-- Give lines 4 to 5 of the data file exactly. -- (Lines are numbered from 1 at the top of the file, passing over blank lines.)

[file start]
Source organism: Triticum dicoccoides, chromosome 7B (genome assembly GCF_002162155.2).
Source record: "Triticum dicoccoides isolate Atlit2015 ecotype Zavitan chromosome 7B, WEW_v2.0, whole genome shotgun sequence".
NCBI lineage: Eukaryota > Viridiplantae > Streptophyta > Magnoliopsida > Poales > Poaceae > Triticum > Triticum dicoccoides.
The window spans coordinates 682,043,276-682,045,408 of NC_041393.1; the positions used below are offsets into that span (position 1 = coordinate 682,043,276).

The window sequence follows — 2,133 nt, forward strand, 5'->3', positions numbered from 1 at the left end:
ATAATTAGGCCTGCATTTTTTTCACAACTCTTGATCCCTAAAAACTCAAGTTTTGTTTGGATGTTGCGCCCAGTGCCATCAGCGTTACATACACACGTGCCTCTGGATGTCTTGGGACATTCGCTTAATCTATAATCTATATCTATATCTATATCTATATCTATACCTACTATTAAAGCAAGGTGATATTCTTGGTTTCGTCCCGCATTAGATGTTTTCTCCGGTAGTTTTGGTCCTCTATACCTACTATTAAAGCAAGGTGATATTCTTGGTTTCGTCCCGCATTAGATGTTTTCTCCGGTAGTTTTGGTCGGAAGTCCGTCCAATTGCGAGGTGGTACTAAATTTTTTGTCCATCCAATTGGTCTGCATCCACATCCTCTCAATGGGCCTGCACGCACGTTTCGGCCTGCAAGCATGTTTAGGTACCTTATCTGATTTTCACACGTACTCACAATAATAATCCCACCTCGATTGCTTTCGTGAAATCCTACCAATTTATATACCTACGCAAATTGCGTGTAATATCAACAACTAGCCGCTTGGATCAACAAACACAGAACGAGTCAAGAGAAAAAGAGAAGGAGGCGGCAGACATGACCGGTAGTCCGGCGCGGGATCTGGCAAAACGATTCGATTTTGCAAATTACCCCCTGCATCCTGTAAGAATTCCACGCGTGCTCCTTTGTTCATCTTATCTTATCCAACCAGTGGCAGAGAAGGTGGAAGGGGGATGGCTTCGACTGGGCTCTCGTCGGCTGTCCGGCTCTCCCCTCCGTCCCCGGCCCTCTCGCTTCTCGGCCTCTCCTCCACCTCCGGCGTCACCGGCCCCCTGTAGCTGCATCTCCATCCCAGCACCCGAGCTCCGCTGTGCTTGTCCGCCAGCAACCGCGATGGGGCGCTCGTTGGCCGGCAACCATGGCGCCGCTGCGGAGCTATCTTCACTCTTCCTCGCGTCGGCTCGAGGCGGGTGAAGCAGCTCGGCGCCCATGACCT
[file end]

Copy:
The window spans coordinates 682,043,276-682,045,408 of NC_041393.1; the positions used below are offsets into that span (position 1 = coordinate 682,043,276).

The window sequence follows — 2,133 nt, forward strand, 5'->3', positions numbered from 1 at the left end: